Speaker Quinn, like Senator John McCain and Mitt Romney, former governor of Massachusetts, have called on Columbia to bar Ahmadinejad from the university's upcoming World Leaders Forum.
William V. Campbell, chairman of the Columbia board of trustees, has offered exactly the right answer.
The freedom of our deans and faculty to create challenging and even controversial programs for our students is essential and sets a powerful example to the world about the strength of American universities and society.
So far, Columbia stands by its invitation.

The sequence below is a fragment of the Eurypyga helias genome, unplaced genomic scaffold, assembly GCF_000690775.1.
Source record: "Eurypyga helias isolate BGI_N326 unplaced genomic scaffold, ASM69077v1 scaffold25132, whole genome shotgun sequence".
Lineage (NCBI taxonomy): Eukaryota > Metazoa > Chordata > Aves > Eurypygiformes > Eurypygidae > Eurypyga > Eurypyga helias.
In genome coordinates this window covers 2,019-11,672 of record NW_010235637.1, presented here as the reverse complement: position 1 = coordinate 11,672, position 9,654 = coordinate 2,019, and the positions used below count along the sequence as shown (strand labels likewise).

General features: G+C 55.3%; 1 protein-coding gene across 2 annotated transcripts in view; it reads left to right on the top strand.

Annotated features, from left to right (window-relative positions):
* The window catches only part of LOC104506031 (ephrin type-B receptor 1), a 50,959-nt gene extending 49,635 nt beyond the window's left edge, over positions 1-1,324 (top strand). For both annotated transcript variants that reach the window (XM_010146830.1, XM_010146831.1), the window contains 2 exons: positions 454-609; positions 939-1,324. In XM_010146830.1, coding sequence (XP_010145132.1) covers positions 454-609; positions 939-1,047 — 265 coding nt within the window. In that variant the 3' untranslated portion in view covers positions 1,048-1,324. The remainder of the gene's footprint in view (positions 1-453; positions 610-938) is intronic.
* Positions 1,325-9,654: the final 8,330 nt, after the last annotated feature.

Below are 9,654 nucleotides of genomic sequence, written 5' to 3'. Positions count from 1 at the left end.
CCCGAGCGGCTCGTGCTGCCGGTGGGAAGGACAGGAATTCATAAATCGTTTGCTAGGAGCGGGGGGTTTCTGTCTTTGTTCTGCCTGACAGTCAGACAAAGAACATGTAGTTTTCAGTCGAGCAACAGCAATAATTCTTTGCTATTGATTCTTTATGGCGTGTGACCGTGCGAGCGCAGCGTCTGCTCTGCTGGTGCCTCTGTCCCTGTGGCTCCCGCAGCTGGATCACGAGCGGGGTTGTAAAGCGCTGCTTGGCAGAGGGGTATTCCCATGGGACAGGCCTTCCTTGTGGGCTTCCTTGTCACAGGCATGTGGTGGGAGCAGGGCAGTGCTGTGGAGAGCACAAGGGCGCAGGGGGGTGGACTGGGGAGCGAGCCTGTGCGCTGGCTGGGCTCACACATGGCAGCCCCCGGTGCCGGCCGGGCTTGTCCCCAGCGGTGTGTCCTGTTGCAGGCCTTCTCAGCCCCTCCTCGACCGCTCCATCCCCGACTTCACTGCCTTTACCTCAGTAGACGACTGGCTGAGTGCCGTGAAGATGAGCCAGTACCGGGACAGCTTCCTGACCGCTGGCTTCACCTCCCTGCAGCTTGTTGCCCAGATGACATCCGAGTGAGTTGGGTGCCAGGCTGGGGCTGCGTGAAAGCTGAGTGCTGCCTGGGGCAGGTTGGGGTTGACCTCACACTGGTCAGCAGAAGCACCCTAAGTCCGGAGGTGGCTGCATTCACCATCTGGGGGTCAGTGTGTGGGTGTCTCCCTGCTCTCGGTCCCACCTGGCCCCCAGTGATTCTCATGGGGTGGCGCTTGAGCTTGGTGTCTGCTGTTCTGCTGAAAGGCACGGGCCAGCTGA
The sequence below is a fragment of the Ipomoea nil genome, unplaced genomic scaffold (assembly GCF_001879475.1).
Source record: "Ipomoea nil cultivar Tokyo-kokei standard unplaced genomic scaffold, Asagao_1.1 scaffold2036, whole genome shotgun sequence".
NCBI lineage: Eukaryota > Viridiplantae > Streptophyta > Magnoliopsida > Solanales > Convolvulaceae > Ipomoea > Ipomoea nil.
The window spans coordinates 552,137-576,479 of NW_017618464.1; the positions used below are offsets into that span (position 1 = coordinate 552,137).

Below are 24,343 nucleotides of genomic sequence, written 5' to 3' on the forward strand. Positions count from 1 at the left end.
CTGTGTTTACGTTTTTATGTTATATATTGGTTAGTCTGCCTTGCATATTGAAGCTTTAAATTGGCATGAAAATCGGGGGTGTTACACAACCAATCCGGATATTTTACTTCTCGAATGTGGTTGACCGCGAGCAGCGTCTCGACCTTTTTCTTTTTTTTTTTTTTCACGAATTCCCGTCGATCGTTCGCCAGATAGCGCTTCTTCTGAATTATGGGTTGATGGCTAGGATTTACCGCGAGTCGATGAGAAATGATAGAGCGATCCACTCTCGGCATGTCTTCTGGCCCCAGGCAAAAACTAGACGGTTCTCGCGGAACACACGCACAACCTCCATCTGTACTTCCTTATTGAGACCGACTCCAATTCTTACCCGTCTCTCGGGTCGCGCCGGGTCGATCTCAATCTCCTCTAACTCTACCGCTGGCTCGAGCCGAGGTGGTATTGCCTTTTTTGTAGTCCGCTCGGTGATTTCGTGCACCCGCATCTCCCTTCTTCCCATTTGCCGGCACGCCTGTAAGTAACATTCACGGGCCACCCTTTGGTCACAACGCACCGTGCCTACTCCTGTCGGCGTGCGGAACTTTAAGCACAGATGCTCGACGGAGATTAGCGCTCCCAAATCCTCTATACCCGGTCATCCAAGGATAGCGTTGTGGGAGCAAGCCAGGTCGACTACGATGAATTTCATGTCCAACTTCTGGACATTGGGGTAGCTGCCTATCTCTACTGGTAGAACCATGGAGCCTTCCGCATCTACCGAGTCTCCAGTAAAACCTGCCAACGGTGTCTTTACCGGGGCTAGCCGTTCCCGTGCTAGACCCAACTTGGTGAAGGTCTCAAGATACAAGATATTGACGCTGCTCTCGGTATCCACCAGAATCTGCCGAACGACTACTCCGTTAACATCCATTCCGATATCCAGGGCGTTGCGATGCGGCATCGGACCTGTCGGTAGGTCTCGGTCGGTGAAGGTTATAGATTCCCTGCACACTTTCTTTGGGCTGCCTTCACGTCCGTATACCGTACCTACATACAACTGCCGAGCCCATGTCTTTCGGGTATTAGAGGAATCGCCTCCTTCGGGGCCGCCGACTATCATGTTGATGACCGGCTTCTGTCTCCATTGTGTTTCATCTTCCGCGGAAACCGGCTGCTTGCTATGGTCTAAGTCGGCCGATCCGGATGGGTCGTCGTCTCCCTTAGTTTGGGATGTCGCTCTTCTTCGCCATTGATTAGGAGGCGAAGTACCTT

If she likes, Quinn can hold a rally protesting Ahmadinajad's presence in the city. She'll have plenty of company, and rightly so.
But she has no business telling a university who it can and can't invite to its campus.
The intellectual autonomy of universities is a fragile thing, and never more than in times of war. You don't have to like Ahmadinejad to believe that Columbia has the right to invite him, talk with him, and question him as the university sees fit.
Quinn thinks he'll be getting a platform. I think he'll be revealed in all his ugliness.
Stand firm, Columbia.